Australia-based Atlassian has been a solid player in the code repository and collaborative development tool marketplace since 2002. Now, with a recent $60million investment from Accel Partners in hand, the company has acquired fellow Australian code repository software vendor Bitbucket, which increases its total number of users from fewer than 20,000 to more than 100,000.
[login](These numbers do not mean Bitbucket is or ever was a larger company than Atlassian, since most Bitbucket users are either free or low-cost account holders, while most Atlassian users have spent $800 or more to license the company’s software products for use behind their companyfirewalls.)
Even with the acquistion and the growing trend toward software as a service, says Atlassian marketer Jon Silvers, a majority of their clients are more comfortable hosting their code behind their own corporate firewalls than on someone else’s servers. That is still the core of Atlassian’s business, and they expect it to remain their largest profit generator for many years to come.
This is not about Open Source Software
While both Atlassian and Bitbucket happily host Open Source software projects for free, they are not significant players in this subset of the collabrative software development world, which is still dominated by SourceForge.net with newcomer Google Code coming up fast. Instead, Atlassian concentrates on private repositories for proprietary developers, a market served by CollabNet, Github, and several other players large and small.
These competitors use different version control tools, with Subversion and Git typically at the center of what they offer, in addition to wikis and a wide array of proprietary tracking and collaboration tools. Whether one company’s toolset is superior to another’s may depend in large part on a potential client’s specific workflow and development needs. CVS, once the king of version control trackers, seems to be on its way out, but it is stillavailable from the Free Software Foundation, which also runs its own code repository, Savannah, “the software forge for people committed to Free Software.”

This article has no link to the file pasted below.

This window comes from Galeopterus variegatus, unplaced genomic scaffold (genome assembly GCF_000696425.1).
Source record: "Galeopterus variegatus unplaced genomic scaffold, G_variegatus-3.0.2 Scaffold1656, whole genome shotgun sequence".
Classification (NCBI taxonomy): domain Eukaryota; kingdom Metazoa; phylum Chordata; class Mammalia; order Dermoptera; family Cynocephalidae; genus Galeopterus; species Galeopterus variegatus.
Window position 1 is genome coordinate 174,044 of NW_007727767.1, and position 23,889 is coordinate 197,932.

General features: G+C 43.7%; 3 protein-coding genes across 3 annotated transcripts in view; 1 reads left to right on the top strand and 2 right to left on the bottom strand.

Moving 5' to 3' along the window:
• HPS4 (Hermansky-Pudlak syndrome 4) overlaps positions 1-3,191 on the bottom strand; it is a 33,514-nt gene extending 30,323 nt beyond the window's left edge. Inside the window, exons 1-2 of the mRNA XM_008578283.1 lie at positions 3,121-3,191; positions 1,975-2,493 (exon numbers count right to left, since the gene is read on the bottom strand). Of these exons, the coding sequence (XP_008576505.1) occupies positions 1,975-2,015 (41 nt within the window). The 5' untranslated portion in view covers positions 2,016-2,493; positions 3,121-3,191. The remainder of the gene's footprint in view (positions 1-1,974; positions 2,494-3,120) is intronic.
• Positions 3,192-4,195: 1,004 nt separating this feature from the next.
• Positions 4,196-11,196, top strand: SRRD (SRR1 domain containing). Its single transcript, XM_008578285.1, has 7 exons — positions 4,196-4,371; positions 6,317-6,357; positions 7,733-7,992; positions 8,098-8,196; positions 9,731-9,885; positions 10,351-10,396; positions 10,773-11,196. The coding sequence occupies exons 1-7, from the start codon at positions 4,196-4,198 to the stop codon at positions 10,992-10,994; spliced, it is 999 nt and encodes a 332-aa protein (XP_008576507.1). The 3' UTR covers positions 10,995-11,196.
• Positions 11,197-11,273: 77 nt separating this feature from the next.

And then there is CollabNet, one of the biggest of big dogs in the commercial code repository business, original home of the open source Apache Subversion version contral system.
CollabNet CEO Bill Portelli doesn’t seem to be concerned, in a competitive sense, about Atlassian acquiring Bitbucket. In an email to DevX.com, he said:
“Tools like Git and Mercurial are targeted at an interesting software configuration management niche called DVCS. It’s an emerging method of performing agile SCM that has both plusses and minuses. To give you a sense of the adoption of DVCS, the 2010 Eclipse Developer Tools Survey stated that Subversion, which CollabNet founded and still commercially sponsors, is used by 58% of the Eclipse community, or 19 times as many developers as use Mercurial. As an additional matter of DVCS comparison, the usage of Git is about twice that of Mercurial, and about 1/10th of Subversion.”
Come to think of it, Git is easy to download and set up, easy to use, and has plenty of documentation and a helpful user community. For a simple or ad hoc distributed development effort, why not just use Git? It works for Linus Torvald and the other Linux kernel developers, so it’s probably good enough for your project, too.
Why buy a cow when the milk is free?
You probably have an old PC around your home that can run the free versions of Git or Subversion. And nowadays, even most one-person software development shops have enough server capacity to run either of these programs or any one of another dozen version control systems available for free under free or open source software licenses. But when the Linux kernel moved to free, Linus-developed Git from proprietary BitKeeper, BitKeeper vendor BitMover didn’t go out of business. If anything, the company grew.
One classic dig at free software is that “it’s only free if your time is free.” There is some truth to this statement. If developer (or sysadmin) time is one of your more precious resources, you may be better off financially buying a packaged version control system — or even paying a third party to host your code for you, assuming they take security precautions that make you feel comfortable.
In other words, sometimes free milk is all you need, while at other times it’s handy to have a cow around that you can milk any time you like. But, depending on your developers and the way they work, after due consideration it might be best to buy your (version control) milk pasteurized and packaged, ready to pour and use.
You are the only person who can make this decision — after careful shopping and evaluation of competitive offerings, of course. And even if it seems that the choices are bewildering, all this competition means that both proprietary and free version control systems get more capable and reliable — and easier to use — every year.